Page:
- Cubadebate opens its new Web page in English | 20
- Mandela is dead: Why hide the truth about Apartheid? | 11
- El Paso Diary: The Battle Over the Solo Fax | 10
- President Hugo Chavez's address to the People of Venezuela | 10
- Free the Five is heard at Left Forum | 6
- The Unsustainable Position of the Empire | 5
- U.S. government promoting Internet aggression against Cuba | 5
- NATO’s Genocidal Role | 4
- The Fiftieth Anniversary Parade | 4
- Nato’s Fascist War | 4
- The Wonderful World of Capitalism | 4
- A Brilliant and Courageous Statement | 3
- Cuba's Reasons
- Cuban Five
- El Paso Diary
The El Paso Diary is written by José Pertierra--an attorney who represents the government of Venezuela in its request for the extradition of Luis Posada Carriles. Pertierra´s journals describe the testimony, evidence, legal skirmishes, quirks and follies of this very historic trial that features for the first time the close collaboration of the United States government with Cuban authorities to prosecute an ex CIA agent who is one of the masterminds of the fifty-year old dirty war against Cuba.
- Bernie Dwyer
- Bruno Rodríguez Parrilla
- Deisy Francis Mexidor
- Fidel Castro Ruz
- José Pertierra
- Raúl Castro Ruz
- Ricardo Alarcón de Quesada
- Amy Goodman
- Arleen Rodríguez Derivet
- Frei Betto
- Hugo Chávez Frías
- Josh R. Nelson
- Juan Gelman
- Luis Rumbaut
- Michael Moore
- Mumia Abu-Jamal
- Noam Chomsky
- Reinaldo Taladrid Herrero
- Richard Gott
- Tom Hayden
Articles of Opinions
There are times when it looks as if nothing is happening and then suddenly new events are unleashed; but while the in-depth situation makes a turn-around, even the best analysts may take time to notice it. And when their appreciations are absorbed by routine, even the left fails to escape from this trend. This is the case of what is happening with Puerto Rico now, where reality has created a dynamic that is entirely new in quality, but which even certain anti-colonialists have yet to notice.
In 1953, when virtually all the progressive and revolutionary forces in Cuba offered no viable solution to oppose the U.S.-backed Batista dictatorship, Fidel Castro and his comrades did indeed work out a path. It was a route characterized by game-changing statements inexorably coupled with exceptionally courageous deeds, out of which emerged the July 26 Movement.
In any country, under any circumstances undocumented migrants are always the hardest hit of the system. Invisible as people and visible as booty. Undocumented migrants are beneficial to the country that forces them to migrate; in exchange for this ingratitude their country of origin receives remittances which serve to keep the country afloat. The transit country that disrespects their human rights and freedom of movement (kidnap, torture and disappear them), also takes advantage of them. And finally, the country of arrival that eventually becomes the country of residence also takes advantage of them.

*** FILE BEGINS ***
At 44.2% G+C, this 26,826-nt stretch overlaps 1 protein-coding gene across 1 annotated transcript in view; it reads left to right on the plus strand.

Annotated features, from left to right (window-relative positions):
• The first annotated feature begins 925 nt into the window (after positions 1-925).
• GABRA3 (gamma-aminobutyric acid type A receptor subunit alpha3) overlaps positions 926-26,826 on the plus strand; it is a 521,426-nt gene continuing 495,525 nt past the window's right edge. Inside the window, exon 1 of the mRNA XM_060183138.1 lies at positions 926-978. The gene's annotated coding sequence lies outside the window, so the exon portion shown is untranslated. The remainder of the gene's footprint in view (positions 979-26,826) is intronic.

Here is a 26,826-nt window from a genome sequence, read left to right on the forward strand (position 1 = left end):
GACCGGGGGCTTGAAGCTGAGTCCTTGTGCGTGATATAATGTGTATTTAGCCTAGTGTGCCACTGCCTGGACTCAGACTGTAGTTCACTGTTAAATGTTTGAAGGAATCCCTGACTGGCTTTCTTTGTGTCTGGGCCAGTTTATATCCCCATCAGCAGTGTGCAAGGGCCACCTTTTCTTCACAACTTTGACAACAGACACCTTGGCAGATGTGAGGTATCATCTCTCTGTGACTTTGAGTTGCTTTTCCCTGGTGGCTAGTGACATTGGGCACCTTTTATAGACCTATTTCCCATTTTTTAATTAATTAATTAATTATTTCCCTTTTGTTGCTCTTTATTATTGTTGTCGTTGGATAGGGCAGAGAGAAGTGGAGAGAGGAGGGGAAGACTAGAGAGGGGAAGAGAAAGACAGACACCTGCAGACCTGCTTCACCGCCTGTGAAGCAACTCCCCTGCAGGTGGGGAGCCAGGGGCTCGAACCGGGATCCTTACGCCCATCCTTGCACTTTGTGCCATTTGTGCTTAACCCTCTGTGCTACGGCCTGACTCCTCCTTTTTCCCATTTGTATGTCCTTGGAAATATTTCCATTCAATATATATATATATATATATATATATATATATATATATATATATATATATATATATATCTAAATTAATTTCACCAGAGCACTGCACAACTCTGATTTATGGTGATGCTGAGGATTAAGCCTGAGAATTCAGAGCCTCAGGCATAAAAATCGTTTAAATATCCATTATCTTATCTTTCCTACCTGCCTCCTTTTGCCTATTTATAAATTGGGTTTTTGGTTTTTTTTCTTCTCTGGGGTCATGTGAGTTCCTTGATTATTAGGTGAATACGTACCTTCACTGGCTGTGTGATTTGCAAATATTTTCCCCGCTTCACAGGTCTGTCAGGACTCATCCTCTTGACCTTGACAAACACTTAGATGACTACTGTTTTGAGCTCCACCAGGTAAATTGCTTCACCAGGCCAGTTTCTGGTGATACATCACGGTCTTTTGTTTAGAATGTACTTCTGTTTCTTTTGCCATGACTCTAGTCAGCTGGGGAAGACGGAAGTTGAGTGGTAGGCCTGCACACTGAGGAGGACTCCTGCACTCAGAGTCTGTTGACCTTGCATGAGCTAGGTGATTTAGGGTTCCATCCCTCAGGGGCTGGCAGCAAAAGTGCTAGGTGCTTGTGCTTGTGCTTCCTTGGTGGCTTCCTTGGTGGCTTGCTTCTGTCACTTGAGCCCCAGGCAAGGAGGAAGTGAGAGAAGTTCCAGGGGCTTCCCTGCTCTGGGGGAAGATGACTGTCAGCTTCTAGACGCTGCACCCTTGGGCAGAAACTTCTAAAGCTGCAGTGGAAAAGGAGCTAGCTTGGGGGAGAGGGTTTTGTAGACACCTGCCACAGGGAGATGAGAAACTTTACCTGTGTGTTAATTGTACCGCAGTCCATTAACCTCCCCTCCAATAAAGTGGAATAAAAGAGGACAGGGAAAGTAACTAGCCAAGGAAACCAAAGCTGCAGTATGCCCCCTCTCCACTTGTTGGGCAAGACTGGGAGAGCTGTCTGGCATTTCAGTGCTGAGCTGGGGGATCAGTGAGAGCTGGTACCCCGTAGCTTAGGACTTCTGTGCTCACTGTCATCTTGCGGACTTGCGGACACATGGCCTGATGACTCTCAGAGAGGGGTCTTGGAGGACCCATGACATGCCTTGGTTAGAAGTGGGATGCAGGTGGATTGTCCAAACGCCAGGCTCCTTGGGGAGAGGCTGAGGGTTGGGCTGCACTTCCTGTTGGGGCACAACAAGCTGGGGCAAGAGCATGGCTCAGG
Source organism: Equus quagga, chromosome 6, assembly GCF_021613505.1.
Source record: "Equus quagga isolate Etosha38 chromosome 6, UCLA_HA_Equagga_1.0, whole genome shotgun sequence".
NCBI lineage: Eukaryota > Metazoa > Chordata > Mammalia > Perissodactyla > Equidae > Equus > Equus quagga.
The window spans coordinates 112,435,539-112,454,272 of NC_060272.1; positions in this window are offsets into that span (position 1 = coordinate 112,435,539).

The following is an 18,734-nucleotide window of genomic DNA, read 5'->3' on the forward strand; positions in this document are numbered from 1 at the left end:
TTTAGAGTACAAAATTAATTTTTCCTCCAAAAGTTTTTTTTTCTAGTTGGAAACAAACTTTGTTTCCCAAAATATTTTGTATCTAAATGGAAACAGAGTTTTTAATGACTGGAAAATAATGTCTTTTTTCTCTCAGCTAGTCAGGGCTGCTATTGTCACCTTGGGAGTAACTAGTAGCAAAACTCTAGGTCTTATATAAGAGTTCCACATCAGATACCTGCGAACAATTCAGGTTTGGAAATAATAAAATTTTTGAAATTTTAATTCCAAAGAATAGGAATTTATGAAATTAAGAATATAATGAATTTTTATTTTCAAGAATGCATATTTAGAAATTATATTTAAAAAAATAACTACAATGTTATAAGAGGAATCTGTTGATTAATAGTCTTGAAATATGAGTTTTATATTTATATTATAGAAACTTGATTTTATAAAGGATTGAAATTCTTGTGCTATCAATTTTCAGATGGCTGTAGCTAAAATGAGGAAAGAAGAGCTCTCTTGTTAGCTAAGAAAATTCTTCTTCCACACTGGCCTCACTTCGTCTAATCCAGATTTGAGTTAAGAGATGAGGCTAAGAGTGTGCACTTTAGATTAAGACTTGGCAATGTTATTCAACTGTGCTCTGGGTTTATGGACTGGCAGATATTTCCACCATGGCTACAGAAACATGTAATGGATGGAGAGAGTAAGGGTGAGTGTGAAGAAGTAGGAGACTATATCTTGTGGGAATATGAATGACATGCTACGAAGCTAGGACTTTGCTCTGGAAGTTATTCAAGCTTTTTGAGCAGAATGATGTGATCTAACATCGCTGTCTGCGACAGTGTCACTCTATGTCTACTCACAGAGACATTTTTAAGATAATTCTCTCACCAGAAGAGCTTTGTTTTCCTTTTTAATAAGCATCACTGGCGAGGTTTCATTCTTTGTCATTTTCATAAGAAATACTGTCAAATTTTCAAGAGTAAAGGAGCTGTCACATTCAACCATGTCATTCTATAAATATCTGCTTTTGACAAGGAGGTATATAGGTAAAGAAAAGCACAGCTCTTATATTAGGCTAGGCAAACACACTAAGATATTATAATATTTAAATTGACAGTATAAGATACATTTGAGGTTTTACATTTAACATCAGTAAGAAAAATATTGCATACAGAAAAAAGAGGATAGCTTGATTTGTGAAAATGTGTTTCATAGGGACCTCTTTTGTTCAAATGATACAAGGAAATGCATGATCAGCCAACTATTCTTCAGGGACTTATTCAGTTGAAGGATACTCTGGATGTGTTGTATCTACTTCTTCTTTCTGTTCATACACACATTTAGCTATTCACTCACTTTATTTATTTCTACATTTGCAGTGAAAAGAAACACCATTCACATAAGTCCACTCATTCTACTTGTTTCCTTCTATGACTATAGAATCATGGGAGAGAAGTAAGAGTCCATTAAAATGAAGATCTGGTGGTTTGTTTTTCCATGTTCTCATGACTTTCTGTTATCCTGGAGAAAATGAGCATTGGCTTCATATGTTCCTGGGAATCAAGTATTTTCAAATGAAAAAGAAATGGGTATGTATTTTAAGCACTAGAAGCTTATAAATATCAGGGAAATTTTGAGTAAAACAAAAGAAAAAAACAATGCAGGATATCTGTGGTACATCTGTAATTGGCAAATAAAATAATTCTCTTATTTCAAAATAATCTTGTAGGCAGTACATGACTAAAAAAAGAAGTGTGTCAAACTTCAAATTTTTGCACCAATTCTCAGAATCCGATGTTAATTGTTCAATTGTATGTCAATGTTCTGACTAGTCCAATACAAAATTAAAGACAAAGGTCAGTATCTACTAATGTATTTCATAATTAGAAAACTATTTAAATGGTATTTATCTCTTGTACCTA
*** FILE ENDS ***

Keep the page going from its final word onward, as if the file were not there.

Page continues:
I had the chance to participate in various meetings with the delegation that accompanied President Obama [to Cuba] and hear him speak three times; and now I feel a need to share my interpretation of what he said, and also what he didn’t say— since in politics what is left out is often as important as what is said.
The Spanish kings brought us the conquistadors and landowners; their imprints remained in the circular mounds of earth assigned to the gold prospectors in the river sand, an abusive and shameful form of exploitation whose vestiges can be seen from the air at many sites in the country.
Baseball spoken here. This has been the World Classic’s slogan since its emergence in 2006. Ten years later, it serves us well: two languages, a single idiom, interpreted perfectly on the diamond by those who live every strike, every catch, every homerun; and suffer after every error, every strike-out.
Some of the similarities reflect the speechwriter’s art. You’re visiting Havana, you invoke Jose Marti; visiting Moscow, it’s Tolstoy and Dostoevsky. Did Russian and American explorers cross paths in the Arctic? Yes, and Jackie Robinson played ball in Cuba. A U.S. president peddling the virtues of his political system always praises his hosts’ spiritual depth and resilience.
On 25 April nineteen seventy four, the Carnation Revolution took place in Portugal, ending one of the oldest dictatorships in Europe and accelerating the independence in the Portuguese colonies in Africa, one of them in Angola, where a liberation war had erupted back in nineteen sixty one.
Just five days after it was revealed (1) that former British Prime Minster Tony Blair and then President George W. Bush had made a pact to attack Iraq and overthrow the country’s sovereign government a full year before the invasion took place – as Blair continued to mislead government and populace stating that diplomacy was being pursued and no decisions made – another snake has slithered from under the hay (as the Arab saying goes) in the form of Sir Jeremy Heywood.
After reading the book: “The Economic War Against Cuba” by Salim Lamrani, the writer Alice Walker says:
“No revolution has meant more to me than Cuba’s; I am among millions around the world who, either raised in poverty or understanding of it’s causes, have pledged allegiance to a way of living that does not sadistically and greedily crush the poor.